Another standout feature is the legacy of great men long dead whose writings continue to feed the souls of the leaders and followers of this movement, most notably Jonathan Edwards and Charles Spurgeon.

The book also picks up on what should seem obvious, that what is nick named Calvinism is none other than Biblical religion. Not just God exalting theology, the kind that passes the litmus test described thus by Martyn Lloyd-Jones,

"In every view of salvation the place given in it to the glory of God provides the ultimate test. The proof that it is truly scriptural is that it gives all the glory to God."

but also one that simultaneously humbles the human heart in its presence, bends the knees, subverts pride, and makes God's bitterest enemies his closest friends. This is not just orthodoxy, it is orthodoxy that transforms lives.

The encounter with Calvinism often begins not with Calvin, or Edwards, or Spurgeon but with Moses in Exodus, with Jesus in the gospels, or with Paul's letters. Testimonies are provided throughout the book of young people who encountered Calvinism in the preaching, or the reading, of the Word of God. And they met it when they saw that the things of first importance, and how they impact a life in conversion, are shaped by Reformed adjectives. Depravity is total, grace is irresistible, election is unconditional.

Is there more to Calvinism than this? Of course there is. However, for many who are new to Reformed theology, it is met not in its grand historic vision or presentation (as found in the great churchly statements of the Heidelberg Catechism or the Westminster Confession) but in relation to the power of God in salvation. This of course is also the common bond between Calvinists who hold to historic Reformed views across the board and those who embrace a Calvinistic view of salvation only.

I think this observation on an emphasis that runs throughout the book explains why this isn't yet your grandfather's Calvinism. There is more to the Reformation heritage, much more, and this needs to find its way into the rest of the story after p. 156. And I'm sure that there is more going on because once you follow the Calvinist trail of literature and history it leads to the rich pastures of the confessions and catechisms, and of covenant theology.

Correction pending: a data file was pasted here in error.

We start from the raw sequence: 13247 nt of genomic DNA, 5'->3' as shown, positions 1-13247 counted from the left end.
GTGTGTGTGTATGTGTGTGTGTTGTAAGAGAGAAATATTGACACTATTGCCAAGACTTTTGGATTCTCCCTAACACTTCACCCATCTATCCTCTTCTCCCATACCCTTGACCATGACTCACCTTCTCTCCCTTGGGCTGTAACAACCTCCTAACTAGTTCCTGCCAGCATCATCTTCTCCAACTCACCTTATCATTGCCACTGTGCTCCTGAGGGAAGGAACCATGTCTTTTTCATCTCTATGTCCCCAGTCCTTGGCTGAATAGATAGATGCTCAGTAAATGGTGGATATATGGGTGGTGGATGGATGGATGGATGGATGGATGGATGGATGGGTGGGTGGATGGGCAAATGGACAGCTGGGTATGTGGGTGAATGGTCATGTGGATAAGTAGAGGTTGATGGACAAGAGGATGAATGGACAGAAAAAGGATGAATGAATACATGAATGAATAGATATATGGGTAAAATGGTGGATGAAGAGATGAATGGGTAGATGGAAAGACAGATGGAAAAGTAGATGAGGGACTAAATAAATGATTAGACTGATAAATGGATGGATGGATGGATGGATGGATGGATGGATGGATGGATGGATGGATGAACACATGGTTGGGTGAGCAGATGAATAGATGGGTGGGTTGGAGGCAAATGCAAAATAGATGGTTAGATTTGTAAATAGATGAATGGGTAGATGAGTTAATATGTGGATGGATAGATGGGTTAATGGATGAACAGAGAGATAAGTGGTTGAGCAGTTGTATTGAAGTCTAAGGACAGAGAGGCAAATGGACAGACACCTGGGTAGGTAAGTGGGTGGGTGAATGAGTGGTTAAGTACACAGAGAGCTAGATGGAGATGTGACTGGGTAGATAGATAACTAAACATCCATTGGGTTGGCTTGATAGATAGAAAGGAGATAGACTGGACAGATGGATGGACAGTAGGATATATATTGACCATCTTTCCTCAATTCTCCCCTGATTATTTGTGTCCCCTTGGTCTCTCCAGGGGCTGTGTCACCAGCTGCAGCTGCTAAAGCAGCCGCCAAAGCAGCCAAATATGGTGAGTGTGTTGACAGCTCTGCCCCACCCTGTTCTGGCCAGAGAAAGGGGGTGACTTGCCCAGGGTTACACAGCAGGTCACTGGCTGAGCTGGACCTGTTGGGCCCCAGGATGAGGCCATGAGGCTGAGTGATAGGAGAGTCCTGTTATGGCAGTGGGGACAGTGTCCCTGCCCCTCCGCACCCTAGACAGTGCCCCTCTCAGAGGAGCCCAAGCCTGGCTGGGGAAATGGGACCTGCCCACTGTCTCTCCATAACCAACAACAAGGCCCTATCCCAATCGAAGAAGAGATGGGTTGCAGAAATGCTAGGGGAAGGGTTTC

One criticism of the book is the failure to signal just how much today's resurgence relies on and remains connected to the continuing work of grace that has kept God's people believing in his sovereignty. The representation of Calvinists outside of the current resurgence relied more heavily on negative stereotyping and caricature than was healthy. Even though there is some attempt to signal connections to the past there isn't a sufficient indication of how the last few generations have held to and been transformed by the same truths.

Then again the book is impressionistic and focussed narrowly and deliberately on certain influential figures and centres. As a result the book tends towards reports of Baptists (with illuminating stories about the struggles over Calvinism in the SBC) more than Presbyterians. Although RUF and Ligon Duncan do feature it would have been helpful to take a close up look, for example, at First Presbyterian Jackson or Tenth Presbyterian in Philadelphia just as Mars Hill or Covenant Life Church were covered.

Thursday, August 07, 2008

Westminster and Evangelicalism

Here is the text of Dr. David B. Garner's recent post at the WTS website:

Westminster and Evangelicalism
David B. Garner
Vice President for Advancement
Westminster Theological Seminary (PA)

What is evangelicalism? Who are evangelicals? Because evangelicalism has experienced a metamorphosis, the answer to these questions is more complicated than one might guess. In the term’s early use in 18th and 19th century in North America, where evangelicalism was more narrowly defined by revivalism and its associated emphasis on personal conversion, evangelicalism became identified with the largest Protestant movement in North America.